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Milan menswear, day 3

The Italian men’s shows are nothing if not fashion’s fortress of artisanal excellence, and on the third day of Milan Fashion Week, designers were all about heritage and craft.

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“It’s a little bit metropolitan highland,” Silvia Venturini Fendi said after her show, which marked a departure from the house’s presentation format in favour of a runway. This, of course, was covered in charcoal goat fur underlining the collection’s celebration of the Fendi family’s field of specialty. “It’s a man who is very connected to his primitiveness by definition, using those kinds of materials, which are the human being’s first garments,” Fendi noted, pointing out the nature-centric character of the collection, which fused the heritage of the house with a sense of British heritage, most notably in an immaculate grey Prince of Wales check coat and tweed tailoring.

In its dim darkness, Fendi’s autumn/winter 14 show echoed the social despair that’s so eagerly jazzing up the season, but the designer wasn’t about to let it ruin her good mood. “I think it’s free-spirited, and there’s also a lightness and an ironic vibe that seems important when you deal with such luxurious materials. That’s why I’ve been playing with all these small things like the heads with the monster eyes, or these gloves that remind me of ape men,” she said, referring to the fun-sized Yeti mittens that appeared throughout. “I think irony is a key word in these times. When the game is tough you have to play tough, but a good dose of humour helps you a lot in life,” Fendi said. Giorgio Armani would no doubt agree, although at Emporio Armani the season was dedicated almost entirely to the grey shades of nature, wrapped into a sporty yet dandy collection.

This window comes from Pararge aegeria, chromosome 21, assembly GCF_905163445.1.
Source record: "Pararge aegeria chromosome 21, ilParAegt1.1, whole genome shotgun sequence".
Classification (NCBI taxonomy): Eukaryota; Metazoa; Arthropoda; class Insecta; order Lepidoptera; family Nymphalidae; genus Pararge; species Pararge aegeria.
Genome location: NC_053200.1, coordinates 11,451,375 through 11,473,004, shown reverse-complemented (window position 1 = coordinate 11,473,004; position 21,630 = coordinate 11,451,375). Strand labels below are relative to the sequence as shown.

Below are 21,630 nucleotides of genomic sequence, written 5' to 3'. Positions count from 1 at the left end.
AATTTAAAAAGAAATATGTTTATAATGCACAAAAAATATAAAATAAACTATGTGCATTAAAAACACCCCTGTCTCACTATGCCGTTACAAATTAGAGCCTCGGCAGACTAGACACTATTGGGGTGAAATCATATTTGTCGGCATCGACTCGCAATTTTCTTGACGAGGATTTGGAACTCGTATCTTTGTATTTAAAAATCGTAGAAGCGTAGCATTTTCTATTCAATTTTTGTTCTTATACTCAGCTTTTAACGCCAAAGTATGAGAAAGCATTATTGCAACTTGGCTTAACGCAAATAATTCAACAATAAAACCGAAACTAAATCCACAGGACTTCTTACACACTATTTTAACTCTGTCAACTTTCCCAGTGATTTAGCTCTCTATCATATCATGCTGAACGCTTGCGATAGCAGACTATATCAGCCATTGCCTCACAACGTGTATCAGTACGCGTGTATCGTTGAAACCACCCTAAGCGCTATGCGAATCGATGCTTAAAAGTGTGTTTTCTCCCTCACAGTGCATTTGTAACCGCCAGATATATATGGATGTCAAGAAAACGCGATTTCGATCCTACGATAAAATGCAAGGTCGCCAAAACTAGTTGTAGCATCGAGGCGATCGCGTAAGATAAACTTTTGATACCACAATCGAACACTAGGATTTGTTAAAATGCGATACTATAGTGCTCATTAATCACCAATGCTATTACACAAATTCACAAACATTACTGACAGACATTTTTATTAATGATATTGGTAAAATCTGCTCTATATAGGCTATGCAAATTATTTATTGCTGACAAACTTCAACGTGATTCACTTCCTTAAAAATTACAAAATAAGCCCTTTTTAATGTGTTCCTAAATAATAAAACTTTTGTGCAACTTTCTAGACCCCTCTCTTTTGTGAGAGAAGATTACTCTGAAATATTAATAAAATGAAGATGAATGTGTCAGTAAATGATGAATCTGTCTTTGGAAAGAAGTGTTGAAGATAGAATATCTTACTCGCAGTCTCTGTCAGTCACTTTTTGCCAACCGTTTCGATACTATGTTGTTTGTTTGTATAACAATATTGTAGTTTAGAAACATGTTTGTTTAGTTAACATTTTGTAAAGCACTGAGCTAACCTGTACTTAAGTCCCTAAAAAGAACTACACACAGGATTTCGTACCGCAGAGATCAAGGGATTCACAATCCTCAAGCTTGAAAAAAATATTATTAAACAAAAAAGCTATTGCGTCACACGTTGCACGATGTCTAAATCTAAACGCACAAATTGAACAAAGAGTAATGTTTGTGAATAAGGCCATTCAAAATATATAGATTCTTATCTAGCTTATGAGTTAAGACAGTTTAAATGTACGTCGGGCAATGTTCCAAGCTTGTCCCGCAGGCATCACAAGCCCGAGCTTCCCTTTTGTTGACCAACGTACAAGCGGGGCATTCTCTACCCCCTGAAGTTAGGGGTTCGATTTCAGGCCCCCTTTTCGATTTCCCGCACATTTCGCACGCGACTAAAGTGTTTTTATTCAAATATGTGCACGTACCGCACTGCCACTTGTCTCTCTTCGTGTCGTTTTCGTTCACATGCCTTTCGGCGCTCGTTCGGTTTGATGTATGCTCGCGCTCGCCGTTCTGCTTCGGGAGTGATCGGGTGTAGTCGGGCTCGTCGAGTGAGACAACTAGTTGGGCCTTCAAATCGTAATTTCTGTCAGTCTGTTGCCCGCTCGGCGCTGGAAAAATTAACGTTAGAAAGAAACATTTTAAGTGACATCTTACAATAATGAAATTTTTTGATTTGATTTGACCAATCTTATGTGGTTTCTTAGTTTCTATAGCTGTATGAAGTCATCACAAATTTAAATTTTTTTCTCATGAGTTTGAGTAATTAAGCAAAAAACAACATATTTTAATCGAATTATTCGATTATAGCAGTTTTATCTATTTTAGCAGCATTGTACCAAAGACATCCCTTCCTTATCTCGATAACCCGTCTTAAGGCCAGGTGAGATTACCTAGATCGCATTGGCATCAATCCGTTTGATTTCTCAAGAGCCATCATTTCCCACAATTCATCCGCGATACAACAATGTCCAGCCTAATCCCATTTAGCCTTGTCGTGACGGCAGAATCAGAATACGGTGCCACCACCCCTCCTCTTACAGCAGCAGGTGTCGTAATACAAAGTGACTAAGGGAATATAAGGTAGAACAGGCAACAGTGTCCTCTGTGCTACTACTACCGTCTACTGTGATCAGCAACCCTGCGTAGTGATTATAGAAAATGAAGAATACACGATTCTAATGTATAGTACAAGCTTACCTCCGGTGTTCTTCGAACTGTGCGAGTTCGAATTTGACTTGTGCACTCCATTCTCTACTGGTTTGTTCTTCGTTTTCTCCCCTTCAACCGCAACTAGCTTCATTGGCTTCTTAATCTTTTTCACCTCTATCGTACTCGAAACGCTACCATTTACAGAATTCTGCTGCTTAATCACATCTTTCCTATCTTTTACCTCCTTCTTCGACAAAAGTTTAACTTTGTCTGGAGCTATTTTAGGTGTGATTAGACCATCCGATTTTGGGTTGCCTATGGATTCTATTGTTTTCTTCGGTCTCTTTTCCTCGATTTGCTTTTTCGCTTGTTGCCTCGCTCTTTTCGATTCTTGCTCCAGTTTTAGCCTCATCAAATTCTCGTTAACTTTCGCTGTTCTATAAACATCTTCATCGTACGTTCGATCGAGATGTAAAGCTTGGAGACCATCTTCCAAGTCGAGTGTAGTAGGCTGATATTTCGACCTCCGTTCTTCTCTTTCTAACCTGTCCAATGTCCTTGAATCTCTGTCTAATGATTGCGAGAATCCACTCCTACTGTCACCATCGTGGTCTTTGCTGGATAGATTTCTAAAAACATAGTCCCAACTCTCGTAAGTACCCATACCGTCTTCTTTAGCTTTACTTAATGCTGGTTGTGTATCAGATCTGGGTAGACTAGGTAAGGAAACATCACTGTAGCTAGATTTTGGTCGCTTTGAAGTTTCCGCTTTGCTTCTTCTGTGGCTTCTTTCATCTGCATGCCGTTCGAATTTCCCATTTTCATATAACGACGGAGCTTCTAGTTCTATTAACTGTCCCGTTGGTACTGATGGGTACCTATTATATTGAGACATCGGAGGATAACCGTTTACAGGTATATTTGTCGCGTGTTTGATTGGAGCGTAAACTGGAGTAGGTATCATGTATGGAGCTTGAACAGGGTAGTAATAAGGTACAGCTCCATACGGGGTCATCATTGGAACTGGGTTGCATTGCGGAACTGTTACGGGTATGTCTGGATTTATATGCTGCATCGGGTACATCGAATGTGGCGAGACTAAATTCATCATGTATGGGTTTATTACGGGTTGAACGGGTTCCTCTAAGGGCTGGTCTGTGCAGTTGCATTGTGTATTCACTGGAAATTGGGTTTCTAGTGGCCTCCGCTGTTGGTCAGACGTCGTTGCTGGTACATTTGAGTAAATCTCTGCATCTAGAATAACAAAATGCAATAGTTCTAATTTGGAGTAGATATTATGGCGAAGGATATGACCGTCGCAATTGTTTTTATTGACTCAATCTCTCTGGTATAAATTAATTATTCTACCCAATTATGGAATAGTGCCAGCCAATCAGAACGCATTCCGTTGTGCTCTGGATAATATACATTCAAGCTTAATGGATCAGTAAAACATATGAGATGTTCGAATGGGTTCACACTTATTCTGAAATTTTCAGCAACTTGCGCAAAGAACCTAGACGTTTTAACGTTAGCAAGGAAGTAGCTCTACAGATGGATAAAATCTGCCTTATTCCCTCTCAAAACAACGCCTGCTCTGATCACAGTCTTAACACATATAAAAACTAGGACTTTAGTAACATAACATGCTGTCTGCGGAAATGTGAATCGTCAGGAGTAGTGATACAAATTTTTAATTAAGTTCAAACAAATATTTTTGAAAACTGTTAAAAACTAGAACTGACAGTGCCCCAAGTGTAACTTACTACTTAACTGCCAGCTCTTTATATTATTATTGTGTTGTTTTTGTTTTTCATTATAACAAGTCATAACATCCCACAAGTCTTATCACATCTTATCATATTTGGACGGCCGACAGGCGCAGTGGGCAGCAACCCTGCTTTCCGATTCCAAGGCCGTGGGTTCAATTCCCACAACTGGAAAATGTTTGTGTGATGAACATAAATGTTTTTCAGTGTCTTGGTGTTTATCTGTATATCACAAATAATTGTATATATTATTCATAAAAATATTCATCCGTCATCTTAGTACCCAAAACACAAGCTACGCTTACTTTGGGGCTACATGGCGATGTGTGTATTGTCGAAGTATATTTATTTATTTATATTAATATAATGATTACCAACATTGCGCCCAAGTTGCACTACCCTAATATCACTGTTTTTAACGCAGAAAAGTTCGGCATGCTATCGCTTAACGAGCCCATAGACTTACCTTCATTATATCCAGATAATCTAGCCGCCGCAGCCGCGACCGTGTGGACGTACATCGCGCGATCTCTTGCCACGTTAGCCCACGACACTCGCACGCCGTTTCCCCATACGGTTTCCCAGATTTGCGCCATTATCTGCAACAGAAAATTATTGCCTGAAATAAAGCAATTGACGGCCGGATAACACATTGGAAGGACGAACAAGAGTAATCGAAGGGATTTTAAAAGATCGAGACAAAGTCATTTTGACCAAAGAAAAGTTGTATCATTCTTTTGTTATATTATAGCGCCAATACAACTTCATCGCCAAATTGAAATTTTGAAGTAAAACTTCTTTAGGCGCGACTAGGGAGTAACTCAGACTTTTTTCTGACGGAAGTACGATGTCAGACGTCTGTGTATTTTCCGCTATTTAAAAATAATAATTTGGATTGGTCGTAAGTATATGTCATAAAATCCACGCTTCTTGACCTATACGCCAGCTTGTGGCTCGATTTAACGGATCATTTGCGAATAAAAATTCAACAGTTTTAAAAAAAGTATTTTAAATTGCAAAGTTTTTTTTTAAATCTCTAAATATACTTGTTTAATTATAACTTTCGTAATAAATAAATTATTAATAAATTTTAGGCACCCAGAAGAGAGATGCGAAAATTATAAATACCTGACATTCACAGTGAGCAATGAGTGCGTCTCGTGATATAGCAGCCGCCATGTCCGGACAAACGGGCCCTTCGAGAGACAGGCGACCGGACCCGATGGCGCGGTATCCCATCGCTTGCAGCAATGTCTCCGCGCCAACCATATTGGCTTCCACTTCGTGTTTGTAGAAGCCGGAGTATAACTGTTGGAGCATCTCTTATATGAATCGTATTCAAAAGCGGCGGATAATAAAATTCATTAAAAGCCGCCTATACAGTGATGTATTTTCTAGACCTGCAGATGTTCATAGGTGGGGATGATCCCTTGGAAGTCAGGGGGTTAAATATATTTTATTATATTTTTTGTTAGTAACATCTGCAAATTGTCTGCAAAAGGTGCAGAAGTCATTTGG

Speaking of Italian dandies, they wouldn’t be much without their beloved tailors and the proud craftsmanship passed on through them. This was ground for celebration for Kean Etro and Antonio Marras, who both dedicated their collections to the suit-makers of Italy. “Holy tailors, sew for us,” read the Etro show notes as models walked the runway alongside the real tailors of Puglia (coming to a TV network near you), who had inspired a collection of check-tastic 60s playboy suits and super tight trousers that left little to the imagination. Drawing on that same decade, Marras paid tribute to his father – also a tailor – with a show of cool, easy daywear that played on the Italiano-Americano rock ‘n’ roll theme personified by Marlon Brando and James Dean.

It was a look likewise favoured by Frida Giannini, albeit in the dusty pastel variety as the designer drew on the colours used by Canadian artist Kris Knight for her Gucci collection. This was new romanticism, complete with sailor caps and red shoes and an all-black rock ‘n’ roll mod segment at the end. If Marc Jacobs’ autumn/winter 14 collection was rock ‘n’ roll, it was thanks in no small part to its two muses, Bryan Ferry and Jack Nicholson by way of the 70s, who had inspired a kind of glam playboy collection presented casually by in-house models at the designer’s showroom, where red and green peacock prints and a bomber jacket with bullion embroidery from the shoulder and down the sleeves were particularly irresistible.